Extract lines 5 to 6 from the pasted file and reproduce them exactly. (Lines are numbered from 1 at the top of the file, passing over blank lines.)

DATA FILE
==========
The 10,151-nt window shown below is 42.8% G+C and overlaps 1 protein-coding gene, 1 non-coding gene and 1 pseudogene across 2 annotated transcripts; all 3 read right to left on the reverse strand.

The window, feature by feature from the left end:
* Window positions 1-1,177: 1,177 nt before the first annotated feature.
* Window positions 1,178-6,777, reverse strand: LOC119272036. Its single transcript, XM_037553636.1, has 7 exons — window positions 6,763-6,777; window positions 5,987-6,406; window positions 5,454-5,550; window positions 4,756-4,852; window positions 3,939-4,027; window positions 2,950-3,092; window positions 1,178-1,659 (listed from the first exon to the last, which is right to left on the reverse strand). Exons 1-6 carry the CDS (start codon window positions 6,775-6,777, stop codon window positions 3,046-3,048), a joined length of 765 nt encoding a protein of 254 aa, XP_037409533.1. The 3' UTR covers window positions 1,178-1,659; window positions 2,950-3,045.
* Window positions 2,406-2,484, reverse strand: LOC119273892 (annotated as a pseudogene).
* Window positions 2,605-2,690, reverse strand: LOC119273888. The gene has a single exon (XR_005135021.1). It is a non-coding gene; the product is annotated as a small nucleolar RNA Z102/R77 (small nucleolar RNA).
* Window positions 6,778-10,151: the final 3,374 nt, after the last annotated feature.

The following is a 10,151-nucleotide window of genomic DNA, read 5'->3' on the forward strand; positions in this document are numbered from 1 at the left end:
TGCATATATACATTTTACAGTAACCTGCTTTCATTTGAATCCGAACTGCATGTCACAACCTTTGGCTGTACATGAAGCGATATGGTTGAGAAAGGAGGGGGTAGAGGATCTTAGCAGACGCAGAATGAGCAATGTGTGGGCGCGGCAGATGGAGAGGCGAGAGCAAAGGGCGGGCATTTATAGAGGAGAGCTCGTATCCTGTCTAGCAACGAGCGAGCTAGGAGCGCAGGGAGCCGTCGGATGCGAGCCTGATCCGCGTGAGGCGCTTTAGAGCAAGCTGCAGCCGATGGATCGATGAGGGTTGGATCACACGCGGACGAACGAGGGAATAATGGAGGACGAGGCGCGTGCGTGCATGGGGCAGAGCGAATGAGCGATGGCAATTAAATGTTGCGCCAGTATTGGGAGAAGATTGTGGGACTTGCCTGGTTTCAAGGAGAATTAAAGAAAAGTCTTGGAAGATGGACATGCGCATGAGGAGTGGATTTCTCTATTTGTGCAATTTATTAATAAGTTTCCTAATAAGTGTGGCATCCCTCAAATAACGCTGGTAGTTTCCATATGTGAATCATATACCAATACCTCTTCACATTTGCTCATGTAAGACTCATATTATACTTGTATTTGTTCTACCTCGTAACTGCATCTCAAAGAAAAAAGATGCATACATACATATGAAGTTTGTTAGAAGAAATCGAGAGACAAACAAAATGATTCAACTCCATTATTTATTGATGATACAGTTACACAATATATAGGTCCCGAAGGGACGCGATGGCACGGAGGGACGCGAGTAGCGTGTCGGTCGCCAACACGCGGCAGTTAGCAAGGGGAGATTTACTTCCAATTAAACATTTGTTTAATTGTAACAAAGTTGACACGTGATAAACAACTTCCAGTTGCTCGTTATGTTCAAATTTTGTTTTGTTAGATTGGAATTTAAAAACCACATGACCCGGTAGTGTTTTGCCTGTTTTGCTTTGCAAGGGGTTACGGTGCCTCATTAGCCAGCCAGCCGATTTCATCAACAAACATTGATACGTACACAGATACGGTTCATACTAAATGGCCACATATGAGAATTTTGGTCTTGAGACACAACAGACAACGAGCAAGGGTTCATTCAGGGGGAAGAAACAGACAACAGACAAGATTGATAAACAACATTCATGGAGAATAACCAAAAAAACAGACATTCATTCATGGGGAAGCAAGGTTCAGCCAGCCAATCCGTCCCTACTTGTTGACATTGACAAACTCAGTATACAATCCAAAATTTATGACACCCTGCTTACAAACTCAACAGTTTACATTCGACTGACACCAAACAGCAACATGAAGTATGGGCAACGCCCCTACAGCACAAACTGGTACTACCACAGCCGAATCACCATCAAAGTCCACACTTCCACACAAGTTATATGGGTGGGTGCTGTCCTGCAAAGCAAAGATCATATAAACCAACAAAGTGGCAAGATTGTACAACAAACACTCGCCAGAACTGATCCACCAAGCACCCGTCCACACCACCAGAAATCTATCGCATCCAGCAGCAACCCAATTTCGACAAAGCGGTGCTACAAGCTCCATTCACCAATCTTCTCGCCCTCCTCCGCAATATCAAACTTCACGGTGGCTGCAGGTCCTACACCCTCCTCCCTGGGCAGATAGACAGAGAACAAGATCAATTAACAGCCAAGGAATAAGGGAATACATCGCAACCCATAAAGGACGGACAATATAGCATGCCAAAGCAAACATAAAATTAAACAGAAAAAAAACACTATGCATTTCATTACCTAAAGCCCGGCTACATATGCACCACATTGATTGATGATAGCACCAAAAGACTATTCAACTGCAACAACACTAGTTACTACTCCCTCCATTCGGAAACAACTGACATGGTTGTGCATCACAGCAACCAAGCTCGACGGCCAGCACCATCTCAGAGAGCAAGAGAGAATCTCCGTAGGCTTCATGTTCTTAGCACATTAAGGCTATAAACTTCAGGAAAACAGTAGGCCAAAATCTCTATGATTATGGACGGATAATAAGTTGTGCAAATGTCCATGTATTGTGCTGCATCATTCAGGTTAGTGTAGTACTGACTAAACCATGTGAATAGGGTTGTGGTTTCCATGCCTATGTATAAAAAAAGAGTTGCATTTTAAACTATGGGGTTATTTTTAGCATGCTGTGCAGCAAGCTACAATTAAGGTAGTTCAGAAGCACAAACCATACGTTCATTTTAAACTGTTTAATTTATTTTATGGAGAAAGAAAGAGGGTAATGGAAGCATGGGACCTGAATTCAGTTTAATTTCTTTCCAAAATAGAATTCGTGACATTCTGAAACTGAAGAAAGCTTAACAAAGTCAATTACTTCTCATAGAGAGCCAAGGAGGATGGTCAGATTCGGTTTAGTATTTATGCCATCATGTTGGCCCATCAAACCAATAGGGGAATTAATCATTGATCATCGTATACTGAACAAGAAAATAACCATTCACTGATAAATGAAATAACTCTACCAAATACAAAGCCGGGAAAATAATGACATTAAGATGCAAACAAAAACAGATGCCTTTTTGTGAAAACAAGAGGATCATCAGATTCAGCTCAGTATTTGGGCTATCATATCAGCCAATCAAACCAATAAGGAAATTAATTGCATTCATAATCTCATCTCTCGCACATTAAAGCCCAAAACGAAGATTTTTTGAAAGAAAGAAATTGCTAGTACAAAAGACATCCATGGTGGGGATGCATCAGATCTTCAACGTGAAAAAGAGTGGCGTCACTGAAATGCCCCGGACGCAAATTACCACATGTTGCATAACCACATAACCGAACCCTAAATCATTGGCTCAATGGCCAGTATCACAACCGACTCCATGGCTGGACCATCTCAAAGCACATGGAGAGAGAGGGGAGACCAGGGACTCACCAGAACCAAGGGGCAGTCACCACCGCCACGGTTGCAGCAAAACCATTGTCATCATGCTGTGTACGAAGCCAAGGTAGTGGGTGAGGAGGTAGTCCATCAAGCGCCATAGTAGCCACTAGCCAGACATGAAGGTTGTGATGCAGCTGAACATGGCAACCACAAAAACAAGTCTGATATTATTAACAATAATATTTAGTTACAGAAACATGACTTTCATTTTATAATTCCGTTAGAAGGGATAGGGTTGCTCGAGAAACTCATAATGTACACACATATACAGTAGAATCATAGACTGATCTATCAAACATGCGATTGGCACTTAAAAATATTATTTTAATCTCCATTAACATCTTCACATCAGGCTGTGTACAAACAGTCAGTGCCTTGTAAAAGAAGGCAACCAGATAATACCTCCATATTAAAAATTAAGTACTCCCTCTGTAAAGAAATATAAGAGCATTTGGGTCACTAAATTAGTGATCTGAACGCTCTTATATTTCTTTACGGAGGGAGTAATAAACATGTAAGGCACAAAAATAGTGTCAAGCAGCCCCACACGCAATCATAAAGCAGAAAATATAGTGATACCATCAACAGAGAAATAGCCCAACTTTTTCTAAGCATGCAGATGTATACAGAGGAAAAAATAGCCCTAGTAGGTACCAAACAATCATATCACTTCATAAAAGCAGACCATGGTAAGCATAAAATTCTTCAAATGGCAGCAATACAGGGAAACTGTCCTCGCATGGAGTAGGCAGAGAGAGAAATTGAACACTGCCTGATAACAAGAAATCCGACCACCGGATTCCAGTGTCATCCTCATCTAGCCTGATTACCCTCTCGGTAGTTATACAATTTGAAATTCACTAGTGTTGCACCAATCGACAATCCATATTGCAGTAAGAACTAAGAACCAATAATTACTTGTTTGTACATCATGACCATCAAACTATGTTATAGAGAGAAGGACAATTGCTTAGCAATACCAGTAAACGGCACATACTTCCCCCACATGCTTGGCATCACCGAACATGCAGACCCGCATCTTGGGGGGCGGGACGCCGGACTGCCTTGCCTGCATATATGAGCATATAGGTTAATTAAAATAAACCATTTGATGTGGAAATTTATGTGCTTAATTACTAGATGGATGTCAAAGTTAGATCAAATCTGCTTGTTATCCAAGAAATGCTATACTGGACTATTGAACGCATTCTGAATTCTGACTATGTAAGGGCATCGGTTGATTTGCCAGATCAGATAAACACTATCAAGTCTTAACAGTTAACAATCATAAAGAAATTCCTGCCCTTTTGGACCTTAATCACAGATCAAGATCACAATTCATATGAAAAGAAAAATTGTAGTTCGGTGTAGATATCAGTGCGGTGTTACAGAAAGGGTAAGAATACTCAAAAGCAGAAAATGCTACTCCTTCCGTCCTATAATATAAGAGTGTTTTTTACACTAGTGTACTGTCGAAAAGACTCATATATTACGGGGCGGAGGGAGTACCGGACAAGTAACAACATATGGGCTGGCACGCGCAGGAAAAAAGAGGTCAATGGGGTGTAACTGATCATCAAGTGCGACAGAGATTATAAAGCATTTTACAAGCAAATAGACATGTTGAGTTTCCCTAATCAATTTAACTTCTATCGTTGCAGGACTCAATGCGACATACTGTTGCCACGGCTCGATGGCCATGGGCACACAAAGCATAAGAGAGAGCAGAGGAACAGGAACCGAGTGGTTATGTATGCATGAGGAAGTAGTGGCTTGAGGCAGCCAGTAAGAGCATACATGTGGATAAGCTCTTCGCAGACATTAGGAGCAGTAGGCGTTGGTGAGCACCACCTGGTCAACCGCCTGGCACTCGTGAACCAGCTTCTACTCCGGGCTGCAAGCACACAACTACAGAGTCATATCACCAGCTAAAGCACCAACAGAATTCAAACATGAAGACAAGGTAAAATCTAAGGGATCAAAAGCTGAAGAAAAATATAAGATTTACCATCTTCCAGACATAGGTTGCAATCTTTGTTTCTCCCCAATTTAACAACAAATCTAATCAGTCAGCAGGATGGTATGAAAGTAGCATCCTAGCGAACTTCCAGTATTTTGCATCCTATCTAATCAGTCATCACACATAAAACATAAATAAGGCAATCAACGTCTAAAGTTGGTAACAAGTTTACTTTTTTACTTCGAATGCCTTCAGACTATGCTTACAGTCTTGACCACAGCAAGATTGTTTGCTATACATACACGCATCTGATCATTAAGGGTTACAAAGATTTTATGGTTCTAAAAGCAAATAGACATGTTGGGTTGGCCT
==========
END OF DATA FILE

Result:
* Window positions 2,406-2,484, reverse strand: LOC119273892 (annotated as a pseudogene).
* Window positions 2,605-2,690, reverse strand: LOC119273888. The gene has a single exon (XR_005135021.1). It is a non-coding gene; the product is annotated as a small nucleolar RNA Z102/R77 (small nucleolar RNA).